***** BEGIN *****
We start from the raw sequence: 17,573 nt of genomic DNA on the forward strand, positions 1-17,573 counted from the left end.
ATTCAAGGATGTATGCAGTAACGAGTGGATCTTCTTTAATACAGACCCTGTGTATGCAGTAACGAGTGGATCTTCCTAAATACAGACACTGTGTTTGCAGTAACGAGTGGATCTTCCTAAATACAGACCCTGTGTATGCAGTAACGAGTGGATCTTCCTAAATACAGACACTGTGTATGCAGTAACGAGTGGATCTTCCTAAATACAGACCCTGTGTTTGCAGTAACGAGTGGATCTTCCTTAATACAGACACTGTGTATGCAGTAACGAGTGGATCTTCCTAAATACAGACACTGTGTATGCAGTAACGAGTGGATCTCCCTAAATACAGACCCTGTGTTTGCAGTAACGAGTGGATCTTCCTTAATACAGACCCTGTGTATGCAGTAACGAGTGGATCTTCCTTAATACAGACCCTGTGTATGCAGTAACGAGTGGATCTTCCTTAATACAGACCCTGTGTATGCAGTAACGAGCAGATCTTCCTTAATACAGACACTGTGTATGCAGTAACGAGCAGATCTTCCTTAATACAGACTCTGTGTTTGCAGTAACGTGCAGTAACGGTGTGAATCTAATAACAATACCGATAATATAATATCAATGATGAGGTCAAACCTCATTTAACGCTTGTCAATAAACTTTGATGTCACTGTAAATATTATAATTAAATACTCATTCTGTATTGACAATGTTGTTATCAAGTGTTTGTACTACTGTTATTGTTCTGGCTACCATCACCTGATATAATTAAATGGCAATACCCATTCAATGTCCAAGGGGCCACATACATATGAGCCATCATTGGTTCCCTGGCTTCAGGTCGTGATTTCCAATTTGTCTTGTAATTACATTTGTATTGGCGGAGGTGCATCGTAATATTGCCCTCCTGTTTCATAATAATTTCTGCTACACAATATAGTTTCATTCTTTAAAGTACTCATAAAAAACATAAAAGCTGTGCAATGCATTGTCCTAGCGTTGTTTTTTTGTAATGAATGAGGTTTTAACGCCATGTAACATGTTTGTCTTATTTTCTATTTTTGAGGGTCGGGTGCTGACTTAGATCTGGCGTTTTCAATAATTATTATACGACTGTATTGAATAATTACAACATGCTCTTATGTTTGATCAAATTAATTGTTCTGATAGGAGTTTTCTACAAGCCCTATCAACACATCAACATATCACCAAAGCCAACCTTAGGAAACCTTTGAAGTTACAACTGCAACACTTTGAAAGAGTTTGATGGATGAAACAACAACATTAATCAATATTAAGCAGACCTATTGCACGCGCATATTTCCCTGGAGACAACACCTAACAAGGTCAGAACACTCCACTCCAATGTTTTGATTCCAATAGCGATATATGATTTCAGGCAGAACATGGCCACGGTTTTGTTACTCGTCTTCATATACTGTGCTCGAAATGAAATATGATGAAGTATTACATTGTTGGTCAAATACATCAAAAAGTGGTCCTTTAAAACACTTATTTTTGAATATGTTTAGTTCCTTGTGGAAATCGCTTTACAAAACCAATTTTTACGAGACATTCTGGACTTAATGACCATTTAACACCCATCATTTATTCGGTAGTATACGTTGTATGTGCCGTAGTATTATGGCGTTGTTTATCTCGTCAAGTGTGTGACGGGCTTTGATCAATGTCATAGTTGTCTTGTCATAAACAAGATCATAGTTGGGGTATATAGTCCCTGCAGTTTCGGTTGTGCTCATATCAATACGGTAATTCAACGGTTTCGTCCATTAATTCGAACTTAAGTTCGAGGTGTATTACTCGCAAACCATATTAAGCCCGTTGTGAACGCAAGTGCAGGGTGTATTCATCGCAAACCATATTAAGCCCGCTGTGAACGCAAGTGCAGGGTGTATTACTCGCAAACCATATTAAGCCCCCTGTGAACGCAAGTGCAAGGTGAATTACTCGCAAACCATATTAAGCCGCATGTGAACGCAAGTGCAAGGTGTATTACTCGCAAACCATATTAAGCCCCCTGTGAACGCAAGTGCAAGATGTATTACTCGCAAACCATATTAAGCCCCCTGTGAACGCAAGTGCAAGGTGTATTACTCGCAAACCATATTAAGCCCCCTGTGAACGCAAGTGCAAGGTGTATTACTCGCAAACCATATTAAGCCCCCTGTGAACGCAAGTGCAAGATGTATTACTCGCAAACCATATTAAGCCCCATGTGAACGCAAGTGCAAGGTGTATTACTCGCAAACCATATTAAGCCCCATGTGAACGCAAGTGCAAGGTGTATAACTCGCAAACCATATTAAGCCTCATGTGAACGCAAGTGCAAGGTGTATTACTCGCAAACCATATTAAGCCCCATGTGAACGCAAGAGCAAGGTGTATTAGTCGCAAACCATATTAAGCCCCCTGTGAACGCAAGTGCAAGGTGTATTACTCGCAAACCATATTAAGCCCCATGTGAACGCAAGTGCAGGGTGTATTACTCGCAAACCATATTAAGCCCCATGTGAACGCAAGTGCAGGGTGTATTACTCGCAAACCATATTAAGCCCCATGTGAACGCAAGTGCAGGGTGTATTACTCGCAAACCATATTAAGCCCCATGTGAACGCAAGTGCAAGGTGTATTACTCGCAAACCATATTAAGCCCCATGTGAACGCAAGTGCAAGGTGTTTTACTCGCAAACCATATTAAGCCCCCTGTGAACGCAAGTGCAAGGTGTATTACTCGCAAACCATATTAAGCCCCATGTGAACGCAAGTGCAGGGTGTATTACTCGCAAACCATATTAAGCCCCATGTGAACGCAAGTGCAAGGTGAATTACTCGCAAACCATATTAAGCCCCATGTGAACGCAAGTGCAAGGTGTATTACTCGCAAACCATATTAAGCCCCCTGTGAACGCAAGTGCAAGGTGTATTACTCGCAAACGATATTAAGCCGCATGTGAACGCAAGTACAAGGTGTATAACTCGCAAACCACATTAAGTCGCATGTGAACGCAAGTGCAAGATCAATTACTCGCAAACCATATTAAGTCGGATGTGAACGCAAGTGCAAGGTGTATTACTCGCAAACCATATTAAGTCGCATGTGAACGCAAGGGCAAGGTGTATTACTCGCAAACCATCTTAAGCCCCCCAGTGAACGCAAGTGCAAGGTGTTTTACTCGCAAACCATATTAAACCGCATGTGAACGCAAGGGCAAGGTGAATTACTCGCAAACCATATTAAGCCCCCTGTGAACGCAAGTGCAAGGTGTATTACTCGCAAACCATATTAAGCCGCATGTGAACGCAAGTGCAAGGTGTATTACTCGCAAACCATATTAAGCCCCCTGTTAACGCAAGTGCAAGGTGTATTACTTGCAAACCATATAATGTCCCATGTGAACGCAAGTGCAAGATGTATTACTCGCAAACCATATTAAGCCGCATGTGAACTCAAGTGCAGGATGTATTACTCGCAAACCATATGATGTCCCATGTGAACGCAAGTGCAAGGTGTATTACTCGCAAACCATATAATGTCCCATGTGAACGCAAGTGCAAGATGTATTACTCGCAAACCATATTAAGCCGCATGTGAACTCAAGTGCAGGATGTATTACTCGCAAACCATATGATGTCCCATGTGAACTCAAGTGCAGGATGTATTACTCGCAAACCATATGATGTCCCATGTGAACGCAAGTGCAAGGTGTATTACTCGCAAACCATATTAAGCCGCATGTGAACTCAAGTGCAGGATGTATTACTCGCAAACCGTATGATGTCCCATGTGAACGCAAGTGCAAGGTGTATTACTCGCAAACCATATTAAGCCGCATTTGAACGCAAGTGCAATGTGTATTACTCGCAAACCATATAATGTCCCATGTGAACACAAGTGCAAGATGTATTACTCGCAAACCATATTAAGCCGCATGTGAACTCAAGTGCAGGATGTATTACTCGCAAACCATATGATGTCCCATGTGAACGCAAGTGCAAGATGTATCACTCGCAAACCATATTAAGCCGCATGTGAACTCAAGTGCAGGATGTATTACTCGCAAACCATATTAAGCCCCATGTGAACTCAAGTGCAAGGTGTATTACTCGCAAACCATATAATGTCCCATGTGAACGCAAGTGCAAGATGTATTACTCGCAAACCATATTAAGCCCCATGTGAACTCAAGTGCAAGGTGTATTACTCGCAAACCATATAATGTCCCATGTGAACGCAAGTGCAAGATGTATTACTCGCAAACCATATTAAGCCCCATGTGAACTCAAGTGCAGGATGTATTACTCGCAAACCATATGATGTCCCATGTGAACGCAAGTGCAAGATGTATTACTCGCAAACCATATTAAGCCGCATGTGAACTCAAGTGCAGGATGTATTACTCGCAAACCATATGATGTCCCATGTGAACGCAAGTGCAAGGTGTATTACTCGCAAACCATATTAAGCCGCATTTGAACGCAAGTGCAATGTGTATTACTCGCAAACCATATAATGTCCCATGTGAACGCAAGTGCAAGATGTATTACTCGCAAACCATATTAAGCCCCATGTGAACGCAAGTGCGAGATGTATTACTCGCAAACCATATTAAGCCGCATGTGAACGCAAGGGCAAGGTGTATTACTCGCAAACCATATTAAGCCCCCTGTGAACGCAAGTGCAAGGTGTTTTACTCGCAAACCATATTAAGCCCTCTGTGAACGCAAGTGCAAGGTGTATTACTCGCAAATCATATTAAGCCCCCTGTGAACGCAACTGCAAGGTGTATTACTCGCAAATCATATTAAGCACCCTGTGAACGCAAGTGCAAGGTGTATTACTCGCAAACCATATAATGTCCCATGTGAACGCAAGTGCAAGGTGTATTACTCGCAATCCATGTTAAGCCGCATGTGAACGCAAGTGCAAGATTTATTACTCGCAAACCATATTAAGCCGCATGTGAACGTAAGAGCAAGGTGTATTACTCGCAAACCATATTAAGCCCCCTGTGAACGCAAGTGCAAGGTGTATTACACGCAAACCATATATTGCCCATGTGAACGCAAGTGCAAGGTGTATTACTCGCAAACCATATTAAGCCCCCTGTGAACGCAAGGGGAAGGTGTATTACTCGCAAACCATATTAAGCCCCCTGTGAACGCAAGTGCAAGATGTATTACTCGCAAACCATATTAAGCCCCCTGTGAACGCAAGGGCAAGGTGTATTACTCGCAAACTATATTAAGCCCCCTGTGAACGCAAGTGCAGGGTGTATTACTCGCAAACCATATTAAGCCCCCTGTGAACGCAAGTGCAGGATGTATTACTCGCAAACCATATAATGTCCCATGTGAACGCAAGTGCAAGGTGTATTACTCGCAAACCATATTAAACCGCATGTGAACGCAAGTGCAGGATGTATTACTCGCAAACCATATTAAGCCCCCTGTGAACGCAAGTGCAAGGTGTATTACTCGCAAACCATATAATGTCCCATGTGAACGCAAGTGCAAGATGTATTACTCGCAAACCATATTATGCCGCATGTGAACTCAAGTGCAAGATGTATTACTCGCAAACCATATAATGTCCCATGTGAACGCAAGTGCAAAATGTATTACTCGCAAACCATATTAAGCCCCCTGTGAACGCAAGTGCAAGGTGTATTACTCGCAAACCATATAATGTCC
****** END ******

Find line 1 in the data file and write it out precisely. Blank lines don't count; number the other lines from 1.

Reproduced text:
We start from the raw sequence: 17,573 nt of genomic DNA on the forward strand, positions 1-17,573 counted from the left end.